CAGAYAN DE ORO CITY (MindaNews / 2 May) – When a candidate runs for office, nowhere is it stated in his job description that once elected he can take advantage of his position or help himself to the government’s resources in order to secure his position. Nor is it stated anywhere that he may promote his re-election by using government funds and resources.
In fact there are laws against such uses. Laws compelled by ethical considerations, backed by norms of propriety. But does anyone do anything about the abuse?
Comes now the issue of Pork Barrel, or simply Pork—the practice of gouging out chunks of the national budget, then apportioning parts of it to elected officials, for them to use at their discretion. That it is camouflaged by its stealthy label “Priority Development Assistance Fund (PDAF)” does not hide the fact that Pork is a gratuitous grant—cash or in-kind—to members of Congress and other favored officials for patronage purposes.
Patronage, of course, is the power to grant political favors—power that partakes of the people’s sovereignty, which is the power to bestow public authority and privilege. This being so, it is a curious development that no one questions Congress or the President for arrogating said authority of the people or for bestowing said privilege without the people’s concurrence. But no one challenges them for taking liberties with the people’s money.
They cannibalize the public treasury. They give huge portions of it to officials like themselves. They allow the latter to use or dispense government funds, goods, and services unrelated to their job description. In other words, they add new duties and responsibilities to the prescribed job description. The new duties in turn enable them to do whatever suits their purposes, doing so even against the public interest.
Adding tasks to their job description is tantamount to adding new terms and conditions to their election. Granting political favors is not their job; serving the people is. Determining what public works are to be constructed is not their duty; filing legislation for that purpose is. Prescribing or supervising infrastructure projects is not their responsibility; doing so impinges on the executive department’s area of responsibility and expertise. But they do all of these and more.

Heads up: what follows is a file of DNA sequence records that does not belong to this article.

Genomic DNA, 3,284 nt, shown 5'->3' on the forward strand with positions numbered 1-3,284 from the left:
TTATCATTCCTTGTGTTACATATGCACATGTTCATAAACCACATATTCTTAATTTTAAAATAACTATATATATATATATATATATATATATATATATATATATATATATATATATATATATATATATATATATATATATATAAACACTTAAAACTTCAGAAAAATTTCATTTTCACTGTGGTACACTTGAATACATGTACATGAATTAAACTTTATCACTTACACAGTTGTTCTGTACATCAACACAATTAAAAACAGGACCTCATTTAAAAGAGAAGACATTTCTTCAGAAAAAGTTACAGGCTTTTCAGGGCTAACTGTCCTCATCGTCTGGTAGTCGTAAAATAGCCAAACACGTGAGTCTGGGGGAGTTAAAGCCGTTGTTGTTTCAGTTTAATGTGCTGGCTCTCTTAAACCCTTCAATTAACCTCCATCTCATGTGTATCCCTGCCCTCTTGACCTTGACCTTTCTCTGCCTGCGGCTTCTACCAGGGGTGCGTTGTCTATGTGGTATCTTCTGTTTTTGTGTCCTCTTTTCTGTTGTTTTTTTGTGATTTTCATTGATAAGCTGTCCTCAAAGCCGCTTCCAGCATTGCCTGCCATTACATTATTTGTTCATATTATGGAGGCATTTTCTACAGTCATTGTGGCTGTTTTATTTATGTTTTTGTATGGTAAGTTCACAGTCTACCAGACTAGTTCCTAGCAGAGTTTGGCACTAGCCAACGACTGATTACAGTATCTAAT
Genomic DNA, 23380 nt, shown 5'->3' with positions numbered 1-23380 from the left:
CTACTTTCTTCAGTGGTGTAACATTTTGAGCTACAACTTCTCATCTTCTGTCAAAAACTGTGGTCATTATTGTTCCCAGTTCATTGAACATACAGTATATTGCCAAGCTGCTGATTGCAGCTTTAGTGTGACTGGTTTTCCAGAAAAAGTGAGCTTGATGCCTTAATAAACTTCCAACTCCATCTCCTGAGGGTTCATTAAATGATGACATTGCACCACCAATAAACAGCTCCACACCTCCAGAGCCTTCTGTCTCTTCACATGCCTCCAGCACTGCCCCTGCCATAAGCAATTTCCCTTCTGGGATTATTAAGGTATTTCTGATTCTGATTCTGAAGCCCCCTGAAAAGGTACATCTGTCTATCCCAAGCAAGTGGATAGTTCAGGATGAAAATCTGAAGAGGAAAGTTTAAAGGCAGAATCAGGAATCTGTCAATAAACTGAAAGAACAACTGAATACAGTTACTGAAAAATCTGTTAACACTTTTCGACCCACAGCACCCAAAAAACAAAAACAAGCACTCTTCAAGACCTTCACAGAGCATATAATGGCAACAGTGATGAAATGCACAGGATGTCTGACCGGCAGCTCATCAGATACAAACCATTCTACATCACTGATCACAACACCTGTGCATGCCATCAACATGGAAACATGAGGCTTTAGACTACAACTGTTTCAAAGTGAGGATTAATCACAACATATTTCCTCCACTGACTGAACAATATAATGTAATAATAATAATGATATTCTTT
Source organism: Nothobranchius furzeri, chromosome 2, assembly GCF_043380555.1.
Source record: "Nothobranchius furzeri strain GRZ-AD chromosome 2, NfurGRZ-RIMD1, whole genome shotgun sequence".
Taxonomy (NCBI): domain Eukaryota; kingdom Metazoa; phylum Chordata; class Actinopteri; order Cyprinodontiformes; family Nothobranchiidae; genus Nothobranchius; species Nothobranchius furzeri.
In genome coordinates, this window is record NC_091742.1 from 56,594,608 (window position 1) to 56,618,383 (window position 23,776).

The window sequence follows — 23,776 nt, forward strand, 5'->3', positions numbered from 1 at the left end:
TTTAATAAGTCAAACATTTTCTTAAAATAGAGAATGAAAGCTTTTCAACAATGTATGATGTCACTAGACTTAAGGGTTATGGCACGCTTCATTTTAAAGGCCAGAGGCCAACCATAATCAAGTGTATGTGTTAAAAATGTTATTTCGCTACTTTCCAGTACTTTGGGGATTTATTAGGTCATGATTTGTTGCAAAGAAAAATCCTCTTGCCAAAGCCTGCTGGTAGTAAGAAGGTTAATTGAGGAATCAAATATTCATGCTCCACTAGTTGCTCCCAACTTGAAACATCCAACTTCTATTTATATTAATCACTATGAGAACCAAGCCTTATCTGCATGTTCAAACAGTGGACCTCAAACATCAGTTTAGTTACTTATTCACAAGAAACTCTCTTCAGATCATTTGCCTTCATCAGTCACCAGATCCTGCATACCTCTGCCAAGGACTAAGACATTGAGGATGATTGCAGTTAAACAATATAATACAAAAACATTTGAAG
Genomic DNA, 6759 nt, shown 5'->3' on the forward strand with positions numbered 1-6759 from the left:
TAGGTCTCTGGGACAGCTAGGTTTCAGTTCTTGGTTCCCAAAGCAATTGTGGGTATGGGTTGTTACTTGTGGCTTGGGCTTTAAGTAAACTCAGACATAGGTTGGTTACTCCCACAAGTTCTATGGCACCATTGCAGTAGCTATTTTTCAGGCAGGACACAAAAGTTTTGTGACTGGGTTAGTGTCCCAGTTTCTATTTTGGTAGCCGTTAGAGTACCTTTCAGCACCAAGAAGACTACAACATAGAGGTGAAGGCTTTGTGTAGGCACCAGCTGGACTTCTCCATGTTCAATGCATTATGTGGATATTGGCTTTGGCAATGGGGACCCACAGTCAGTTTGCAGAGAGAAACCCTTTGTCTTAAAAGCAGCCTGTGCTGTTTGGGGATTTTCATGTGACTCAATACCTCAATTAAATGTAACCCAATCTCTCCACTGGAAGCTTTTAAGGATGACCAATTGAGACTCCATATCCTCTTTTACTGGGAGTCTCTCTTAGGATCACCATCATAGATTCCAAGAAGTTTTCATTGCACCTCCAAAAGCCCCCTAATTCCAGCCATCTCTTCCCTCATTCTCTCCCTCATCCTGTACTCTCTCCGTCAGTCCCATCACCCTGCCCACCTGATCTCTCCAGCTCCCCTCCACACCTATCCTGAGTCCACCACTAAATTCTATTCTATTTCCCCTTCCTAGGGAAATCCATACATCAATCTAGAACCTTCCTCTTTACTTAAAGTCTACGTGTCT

In other words, to be blunt about it, the awarding and use of Pork Barrel funds is legalized abuse of public funds. No policy requires. No management consideration necessitates it. No imperative mandates it. No law ordains it. What allows officials to avail of it to the point of profligacy is not the law, it is ARREGLO!—between Congress and Malacañang. An arrangement made in the best traditions of patronage politics. You-scratch-my-back, I-scratch-your-back, and to hell with the people!
Dispensing patronage or political favors is not part of a legislator’s duties, nor is using public funds to promote one’s image or to ensure one’s re-election. Not only are these outside their duties, to do them is unethical.
So the question arises: why is rampant spending from the Pork Barrel a routine feature of a lawmaker’s activities today? The frenzied spending of public funds has replaced lawmaking as a congressman’s preoccupation! Needless to say, it is wrong to make overseeing Pork-funded projects an acceptable substitute for legislative work.
With Election Day so near, people should ponder such questions earnestly.
(MindaViews is the opinion section of MindaNews. Manny Valdehuesa writes from Cagayan de Oro and is the president and national convenor of Gising Barangay Movement Inc. He can be reached at firstname.lastname@example.org.)